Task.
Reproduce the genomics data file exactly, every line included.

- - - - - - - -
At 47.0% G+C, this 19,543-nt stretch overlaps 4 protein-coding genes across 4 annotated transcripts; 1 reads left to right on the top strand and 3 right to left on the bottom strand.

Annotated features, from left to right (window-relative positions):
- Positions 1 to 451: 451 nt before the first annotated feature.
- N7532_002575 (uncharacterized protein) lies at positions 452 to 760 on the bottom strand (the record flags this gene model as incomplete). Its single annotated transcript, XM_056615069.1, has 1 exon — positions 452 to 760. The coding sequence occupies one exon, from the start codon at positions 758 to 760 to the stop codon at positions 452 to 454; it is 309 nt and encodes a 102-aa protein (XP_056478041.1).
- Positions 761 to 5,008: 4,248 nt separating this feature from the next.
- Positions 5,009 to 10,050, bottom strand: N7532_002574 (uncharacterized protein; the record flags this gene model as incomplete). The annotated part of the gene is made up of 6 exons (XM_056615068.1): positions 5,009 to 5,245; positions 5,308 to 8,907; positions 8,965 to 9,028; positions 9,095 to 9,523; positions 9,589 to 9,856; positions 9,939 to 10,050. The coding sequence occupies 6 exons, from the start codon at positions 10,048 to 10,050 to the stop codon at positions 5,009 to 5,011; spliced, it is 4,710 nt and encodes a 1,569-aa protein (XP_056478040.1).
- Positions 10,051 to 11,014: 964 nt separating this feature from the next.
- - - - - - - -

At 47.0% G+C, this 19,543-nt stretch overlaps 4 protein-coding genes across 4 annotated transcripts; 1 reads left to right on the top strand and 3 right to left on the bottom strand.

Annotated features, from left to right (window-relative positions):
- Positions 1 to 451: 451 nt before the first annotated feature.
- N7532_002575 (uncharacterized protein) lies at positions 452 to 760 on the bottom strand (the record flags this gene model as incomplete). Its single annotated transcript, XM_056615069.1, has 1 exon — positions 452 to 760. The coding sequence occupies one exon, from the start codon at positions 758 to 760 to the stop codon at positions 452 to 454; it is 309 nt and encodes a 102-aa protein (XP_056478041.1).
- Positions 761 to 5,008: 4,248 nt separating this feature from the next.
- Positions 5,009 to 10,050, bottom strand: N7532_002574 (uncharacterized protein; the record flags this gene model as incomplete). The annotated part of the gene is made up of 6 exons (XM_056615068.1): positions 5,009 to 5,245; positions 5,308 to 8,907; positions 8,965 to 9,028; positions 9,095 to 9,523; positions 9,589 to 9,856; positions 9,939 to 10,050. The coding sequence occupies 6 exons, from the start codon at positions 10,048 to 10,050 to the stop codon at positions 5,009 to 5,011; spliced, it is 4,710 nt and encodes a 1,569-aa protein (XP_056478040.1).
- Positions 10,051 to 11,014: 964 nt separating this feature from the next.